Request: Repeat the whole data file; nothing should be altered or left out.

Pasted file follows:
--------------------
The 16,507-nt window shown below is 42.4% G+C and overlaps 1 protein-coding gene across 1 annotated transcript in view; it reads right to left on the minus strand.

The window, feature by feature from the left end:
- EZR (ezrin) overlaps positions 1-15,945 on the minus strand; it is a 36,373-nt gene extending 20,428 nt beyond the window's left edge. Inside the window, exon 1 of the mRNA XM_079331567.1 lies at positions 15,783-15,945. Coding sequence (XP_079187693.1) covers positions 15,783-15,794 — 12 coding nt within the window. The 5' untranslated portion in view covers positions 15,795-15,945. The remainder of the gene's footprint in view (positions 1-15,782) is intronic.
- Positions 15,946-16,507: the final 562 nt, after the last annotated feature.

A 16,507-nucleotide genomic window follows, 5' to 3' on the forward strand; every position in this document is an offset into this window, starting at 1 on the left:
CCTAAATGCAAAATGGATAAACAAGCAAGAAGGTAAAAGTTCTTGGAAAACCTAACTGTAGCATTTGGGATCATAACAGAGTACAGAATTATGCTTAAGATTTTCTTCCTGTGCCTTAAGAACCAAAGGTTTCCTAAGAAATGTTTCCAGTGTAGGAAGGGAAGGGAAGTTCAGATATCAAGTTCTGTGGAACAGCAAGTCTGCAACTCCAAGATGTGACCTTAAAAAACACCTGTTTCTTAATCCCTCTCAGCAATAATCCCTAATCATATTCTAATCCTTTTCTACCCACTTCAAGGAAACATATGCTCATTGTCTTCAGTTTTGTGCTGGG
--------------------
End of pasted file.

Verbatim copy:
The 16,507-nt window shown below is 42.4% G+C and overlaps 1 protein-coding gene across 1 annotated transcript in view; it reads right to left on the minus strand.

The window, feature by feature from the left end:
- EZR (ezrin) overlaps positions 1-15,945 on the minus strand; it is a 36,373-nt gene extending 20,428 nt beyond the window's left edge. Inside the window, exon 1 of the mRNA XM_079331567.1 lies at positions 15,783-15,945. Coding sequence (XP_079187693.1) covers positions 15,783-15,794 — 12 coding nt within the window. The 5' untranslated portion in view covers positions 15,795-15,945. The remainder of the gene's footprint in view (positions 1-15,782) is intronic.
- Positions 15,946-16,507: the final 562 nt, after the last annotated feature.

A 16,507-nucleotide genomic window follows, 5' to 3' on the forward strand; every position in this document is an offset into this window, starting at 1 on the left:
CCTAAATGCAAAATGGATAAACAAGCAAGAAGGTAAAAGTTCTTGGAAAACCTAACTGTAGCATTTGGGATCATAACAGAGTACAGAATTATGCTTAAGATTTTCTTCCTGTGCCTTAAGAACCAAAGGTTTCCTAAGAAATGTTTCCAGTGTAGGAAGGGAAGGGAAGTTCAGATATCAAGTTCTGTGGAACAGCAAGTCTGCAACTCCAAGATGTGACCTTAAAAAACACCTGTTTCTTAATCCCTCTCAGCAATAATCCCTAATCATATTCTAATCCTTTTCTACCCACTTCAAGGAAACATATGCTCATTGTCTTCAGTTTTGTGCTGGG